Choosing between a revocable living trust (RLT) and a Will may seem difficult. Let an experienced Colorado estate planning attorney help you understand the differences. Here are the pros and cons of each.
A Will is a simple and short document that states to whom your assets will go in the event of your death and whom you trust to execute your wishes. For example, a Will may be summarized as follows:I want all my property and belongings to go to my spouse and if he (or she) is not living, then equally to my adult children.
A Will is attractive to some because it can be quite simple and works well to manage the distribution of small estates. However, it won't avoid probate.
Probate is the legal process of administering a deceased person's estate. In probate, your executor will file papers with a probate court to receive letters testamentary, giving him or her the authority to execute all your wishes, such as accessing your bank account and making the distributions you specified in your Will.
Probate will not result in additional taxes, and if you have everything jointly titled with your spouse, then probate will only be necessary after the second spouse dies.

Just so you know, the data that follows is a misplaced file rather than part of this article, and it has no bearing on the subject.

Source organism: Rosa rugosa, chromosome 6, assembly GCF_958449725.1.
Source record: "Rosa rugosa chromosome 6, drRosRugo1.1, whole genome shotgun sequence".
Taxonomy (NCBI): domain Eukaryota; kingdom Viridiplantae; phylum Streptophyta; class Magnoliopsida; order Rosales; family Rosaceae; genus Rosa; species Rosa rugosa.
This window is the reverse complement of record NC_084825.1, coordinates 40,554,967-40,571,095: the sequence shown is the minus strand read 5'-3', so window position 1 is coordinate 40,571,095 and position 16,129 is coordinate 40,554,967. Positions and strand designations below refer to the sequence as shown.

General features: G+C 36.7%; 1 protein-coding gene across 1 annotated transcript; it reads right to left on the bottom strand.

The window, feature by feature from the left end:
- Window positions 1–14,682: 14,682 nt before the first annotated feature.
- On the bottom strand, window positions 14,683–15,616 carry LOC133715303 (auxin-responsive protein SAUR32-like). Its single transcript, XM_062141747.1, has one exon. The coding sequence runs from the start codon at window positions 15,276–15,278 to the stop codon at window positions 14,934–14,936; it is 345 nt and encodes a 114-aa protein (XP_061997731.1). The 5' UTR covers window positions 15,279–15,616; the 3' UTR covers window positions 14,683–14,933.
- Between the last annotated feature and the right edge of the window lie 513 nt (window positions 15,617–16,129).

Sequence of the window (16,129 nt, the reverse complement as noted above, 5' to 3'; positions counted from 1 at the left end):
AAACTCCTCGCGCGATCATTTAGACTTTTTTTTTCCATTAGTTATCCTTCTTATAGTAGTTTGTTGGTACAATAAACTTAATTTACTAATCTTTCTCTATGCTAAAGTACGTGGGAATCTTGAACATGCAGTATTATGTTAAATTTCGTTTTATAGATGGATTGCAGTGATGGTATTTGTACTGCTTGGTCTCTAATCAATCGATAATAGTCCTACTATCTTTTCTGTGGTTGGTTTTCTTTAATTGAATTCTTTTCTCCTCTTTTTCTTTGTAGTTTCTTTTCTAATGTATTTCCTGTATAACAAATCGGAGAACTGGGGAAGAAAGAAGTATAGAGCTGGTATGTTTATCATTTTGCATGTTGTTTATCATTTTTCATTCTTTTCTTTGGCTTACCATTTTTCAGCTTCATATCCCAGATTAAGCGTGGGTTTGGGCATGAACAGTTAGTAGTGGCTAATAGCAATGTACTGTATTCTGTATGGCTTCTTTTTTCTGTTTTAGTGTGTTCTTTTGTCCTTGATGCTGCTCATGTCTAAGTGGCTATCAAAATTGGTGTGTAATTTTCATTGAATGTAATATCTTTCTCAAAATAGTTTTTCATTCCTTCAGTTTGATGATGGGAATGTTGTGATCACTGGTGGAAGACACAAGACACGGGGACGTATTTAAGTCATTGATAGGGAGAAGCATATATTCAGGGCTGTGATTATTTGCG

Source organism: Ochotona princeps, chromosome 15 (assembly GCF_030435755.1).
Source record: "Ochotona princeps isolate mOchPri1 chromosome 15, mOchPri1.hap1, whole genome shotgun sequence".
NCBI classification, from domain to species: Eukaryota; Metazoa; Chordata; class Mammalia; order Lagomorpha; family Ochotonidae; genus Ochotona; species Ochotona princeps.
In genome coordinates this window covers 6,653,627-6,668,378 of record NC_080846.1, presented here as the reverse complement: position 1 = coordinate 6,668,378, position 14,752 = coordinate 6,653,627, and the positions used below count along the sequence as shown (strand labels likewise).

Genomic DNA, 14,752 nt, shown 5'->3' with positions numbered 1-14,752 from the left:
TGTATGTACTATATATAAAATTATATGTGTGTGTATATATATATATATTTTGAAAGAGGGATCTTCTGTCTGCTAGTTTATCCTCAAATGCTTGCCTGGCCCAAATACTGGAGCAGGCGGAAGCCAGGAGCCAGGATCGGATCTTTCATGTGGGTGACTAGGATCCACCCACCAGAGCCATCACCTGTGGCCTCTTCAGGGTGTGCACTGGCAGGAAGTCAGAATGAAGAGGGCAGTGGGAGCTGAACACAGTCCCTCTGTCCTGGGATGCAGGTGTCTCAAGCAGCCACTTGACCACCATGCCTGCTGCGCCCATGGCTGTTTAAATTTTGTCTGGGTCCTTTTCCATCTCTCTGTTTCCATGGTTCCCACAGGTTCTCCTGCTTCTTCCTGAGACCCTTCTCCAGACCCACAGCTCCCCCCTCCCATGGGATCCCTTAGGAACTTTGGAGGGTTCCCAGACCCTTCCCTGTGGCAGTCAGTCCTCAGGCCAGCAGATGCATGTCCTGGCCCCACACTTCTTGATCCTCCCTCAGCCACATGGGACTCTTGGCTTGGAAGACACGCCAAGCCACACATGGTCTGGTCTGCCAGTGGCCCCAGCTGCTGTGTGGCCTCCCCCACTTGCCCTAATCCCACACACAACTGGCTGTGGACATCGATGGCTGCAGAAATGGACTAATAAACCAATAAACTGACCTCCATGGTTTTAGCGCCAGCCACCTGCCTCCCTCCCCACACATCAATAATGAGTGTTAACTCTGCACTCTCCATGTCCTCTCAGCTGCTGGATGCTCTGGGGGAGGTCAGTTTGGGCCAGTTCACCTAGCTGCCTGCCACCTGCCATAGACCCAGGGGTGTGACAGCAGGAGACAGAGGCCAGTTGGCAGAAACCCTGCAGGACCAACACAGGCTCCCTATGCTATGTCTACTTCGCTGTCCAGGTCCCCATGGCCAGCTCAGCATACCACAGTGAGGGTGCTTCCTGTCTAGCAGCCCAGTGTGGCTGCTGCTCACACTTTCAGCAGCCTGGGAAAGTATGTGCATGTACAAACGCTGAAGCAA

Like a Will, a revocable living trust states to whom your assets should go in the event of your death and who you trust the handle that distribution. A trust is, however, a longer, more complex document, but allows you to provide for the following benefits:
A Will - can be nice, simple, and short. It works well to manage how the assets of a small estate will be distributed. But it normally won't allow you to structure distributions from your estate, provide asset protection for your beneficiaries, nor will it to avoid probate.
A testamentary trust - is created inside a Will but goes into effect only after your death. It allows you to place conditions on distributions from your estate and provide asset protection for your beneficiaries. But it does not avoid probate.
A revocable living trust - is more complicated to set up, but allows you to place conditions on distributions from your estate, provide asset protection for your beneficiaries, and to avoid probate if it is fully funded with all of your probatable assets when you die.
All of these work well to determine how your property will be distributed after you die. But, only a revocable living trust allows you to avoid probate. Moreover, a Will should only be used to manage the distribution of a small and uncomplicated estate.
An experienced Colorado Estate planning attorney can assist you in determining whether you need a Will, a Will containing a testamentary trust, or revocable living trust to address your estate planning goals. Furthermore, your attorney can assist you in preparing all of the necessary documents.
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